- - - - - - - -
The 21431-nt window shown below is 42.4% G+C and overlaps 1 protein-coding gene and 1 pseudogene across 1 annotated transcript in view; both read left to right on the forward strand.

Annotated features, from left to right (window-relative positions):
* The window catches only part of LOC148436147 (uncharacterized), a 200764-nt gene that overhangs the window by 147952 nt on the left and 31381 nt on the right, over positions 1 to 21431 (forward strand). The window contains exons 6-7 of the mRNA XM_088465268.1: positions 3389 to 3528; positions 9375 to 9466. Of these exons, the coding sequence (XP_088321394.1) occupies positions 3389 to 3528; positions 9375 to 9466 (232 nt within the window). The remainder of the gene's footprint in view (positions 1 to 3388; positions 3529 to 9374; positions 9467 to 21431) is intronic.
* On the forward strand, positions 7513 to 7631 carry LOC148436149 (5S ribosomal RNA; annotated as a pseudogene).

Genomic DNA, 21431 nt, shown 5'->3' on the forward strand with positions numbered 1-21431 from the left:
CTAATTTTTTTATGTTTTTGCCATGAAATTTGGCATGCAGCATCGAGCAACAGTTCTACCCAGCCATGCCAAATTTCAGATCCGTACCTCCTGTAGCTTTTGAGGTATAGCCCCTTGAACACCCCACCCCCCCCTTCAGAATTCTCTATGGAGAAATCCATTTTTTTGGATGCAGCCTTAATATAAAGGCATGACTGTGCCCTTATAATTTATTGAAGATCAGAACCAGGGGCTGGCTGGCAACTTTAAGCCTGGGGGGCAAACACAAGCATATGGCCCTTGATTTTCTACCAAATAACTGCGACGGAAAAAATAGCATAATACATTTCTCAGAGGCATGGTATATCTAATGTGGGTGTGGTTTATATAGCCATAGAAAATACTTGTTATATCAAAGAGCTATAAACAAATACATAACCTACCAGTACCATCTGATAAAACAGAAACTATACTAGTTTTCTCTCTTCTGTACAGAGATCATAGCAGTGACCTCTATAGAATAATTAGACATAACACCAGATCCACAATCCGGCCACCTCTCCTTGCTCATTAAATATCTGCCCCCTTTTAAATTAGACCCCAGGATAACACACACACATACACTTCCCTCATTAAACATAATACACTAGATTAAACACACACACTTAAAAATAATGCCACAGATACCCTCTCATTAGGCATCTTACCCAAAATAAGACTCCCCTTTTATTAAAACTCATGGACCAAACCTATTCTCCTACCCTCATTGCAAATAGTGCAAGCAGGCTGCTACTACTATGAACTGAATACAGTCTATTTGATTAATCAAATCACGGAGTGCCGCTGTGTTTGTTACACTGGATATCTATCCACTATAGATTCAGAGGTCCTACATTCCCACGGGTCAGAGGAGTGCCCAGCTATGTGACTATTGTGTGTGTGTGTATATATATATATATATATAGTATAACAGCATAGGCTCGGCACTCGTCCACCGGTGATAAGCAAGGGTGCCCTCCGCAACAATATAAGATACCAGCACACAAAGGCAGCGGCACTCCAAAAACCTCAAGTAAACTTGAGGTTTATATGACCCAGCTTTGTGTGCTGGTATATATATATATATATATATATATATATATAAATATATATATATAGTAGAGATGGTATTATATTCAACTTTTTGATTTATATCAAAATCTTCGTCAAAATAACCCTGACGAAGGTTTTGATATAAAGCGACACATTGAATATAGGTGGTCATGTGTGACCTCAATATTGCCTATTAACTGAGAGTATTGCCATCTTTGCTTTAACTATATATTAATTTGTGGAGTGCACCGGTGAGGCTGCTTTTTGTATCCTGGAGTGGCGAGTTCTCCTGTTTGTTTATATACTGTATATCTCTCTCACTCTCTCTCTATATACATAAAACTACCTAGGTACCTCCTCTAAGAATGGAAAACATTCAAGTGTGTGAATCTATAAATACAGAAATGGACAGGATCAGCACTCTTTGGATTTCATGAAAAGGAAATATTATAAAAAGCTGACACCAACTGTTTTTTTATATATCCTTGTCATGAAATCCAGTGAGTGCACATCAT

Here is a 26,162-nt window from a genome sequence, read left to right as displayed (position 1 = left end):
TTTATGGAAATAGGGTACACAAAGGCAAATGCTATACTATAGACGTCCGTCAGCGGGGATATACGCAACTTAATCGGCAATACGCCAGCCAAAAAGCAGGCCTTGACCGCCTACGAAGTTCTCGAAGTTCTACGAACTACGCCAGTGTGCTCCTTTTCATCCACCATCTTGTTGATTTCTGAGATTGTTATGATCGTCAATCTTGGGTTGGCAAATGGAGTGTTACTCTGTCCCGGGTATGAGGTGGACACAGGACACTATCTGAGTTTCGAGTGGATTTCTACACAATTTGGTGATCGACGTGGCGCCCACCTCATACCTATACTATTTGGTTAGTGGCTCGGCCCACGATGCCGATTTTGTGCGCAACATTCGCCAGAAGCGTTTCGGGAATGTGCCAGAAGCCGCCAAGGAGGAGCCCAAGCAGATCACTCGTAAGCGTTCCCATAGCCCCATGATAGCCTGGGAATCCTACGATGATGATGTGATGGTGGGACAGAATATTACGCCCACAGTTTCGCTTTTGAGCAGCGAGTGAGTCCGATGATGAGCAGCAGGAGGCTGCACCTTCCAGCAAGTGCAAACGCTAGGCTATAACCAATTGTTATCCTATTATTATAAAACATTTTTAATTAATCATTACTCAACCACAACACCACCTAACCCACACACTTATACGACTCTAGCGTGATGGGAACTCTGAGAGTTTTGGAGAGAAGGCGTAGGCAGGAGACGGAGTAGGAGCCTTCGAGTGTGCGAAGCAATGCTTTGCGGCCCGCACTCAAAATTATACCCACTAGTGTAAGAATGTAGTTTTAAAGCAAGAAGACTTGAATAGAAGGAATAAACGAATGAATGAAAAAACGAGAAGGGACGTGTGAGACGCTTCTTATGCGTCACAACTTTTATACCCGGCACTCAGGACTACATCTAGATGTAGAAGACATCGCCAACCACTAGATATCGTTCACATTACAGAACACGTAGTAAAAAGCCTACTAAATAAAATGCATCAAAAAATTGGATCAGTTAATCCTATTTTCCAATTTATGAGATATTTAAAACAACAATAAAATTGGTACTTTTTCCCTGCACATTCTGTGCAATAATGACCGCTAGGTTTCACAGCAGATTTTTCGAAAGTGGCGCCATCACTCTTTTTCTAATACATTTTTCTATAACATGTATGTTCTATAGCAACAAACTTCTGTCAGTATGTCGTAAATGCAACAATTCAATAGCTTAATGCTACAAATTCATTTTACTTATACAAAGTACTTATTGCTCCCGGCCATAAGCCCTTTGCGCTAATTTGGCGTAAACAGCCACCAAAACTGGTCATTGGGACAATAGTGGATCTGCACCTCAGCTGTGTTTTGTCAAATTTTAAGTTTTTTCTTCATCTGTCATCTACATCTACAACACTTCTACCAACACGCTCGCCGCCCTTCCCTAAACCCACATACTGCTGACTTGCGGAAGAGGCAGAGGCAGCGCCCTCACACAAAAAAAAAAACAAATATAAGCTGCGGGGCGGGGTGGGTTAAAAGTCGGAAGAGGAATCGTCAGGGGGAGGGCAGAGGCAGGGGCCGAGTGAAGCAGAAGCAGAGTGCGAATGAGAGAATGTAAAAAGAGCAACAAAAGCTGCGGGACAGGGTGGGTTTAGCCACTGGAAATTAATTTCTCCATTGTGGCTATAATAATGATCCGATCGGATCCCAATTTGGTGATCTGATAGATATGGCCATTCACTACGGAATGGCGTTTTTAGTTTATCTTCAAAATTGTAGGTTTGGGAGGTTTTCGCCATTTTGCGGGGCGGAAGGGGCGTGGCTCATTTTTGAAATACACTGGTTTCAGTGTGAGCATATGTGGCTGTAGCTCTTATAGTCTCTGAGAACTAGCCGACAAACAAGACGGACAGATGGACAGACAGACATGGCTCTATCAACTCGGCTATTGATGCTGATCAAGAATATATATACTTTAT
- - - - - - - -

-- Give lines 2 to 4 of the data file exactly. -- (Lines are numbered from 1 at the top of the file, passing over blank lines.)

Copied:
Annotated features, from left to right (window-relative positions):
* The window catches only part of LOC148436147 (uncharacterized), a 200764-nt gene that overhangs the window by 147952 nt on the left and 31381 nt on the right, over positions 1 to 21431 (forward strand). The window contains exons 6-7 of the mRNA XM_088465268.1: positions 3389 to 3528; positions 9375 to 9466. Of these exons, the coding sequence (XP_088321394.1) occupies positions 3389 to 3528; positions 9375 to 9466 (232 nt within the window). The remainder of the gene's footprint in view (positions 1 to 3388; positions 3529 to 9374; positions 9467 to 21431) is intronic.
* On the forward strand, positions 7513 to 7631 carry LOC148436149 (5S ribosomal RNA; annotated as a pseudogene).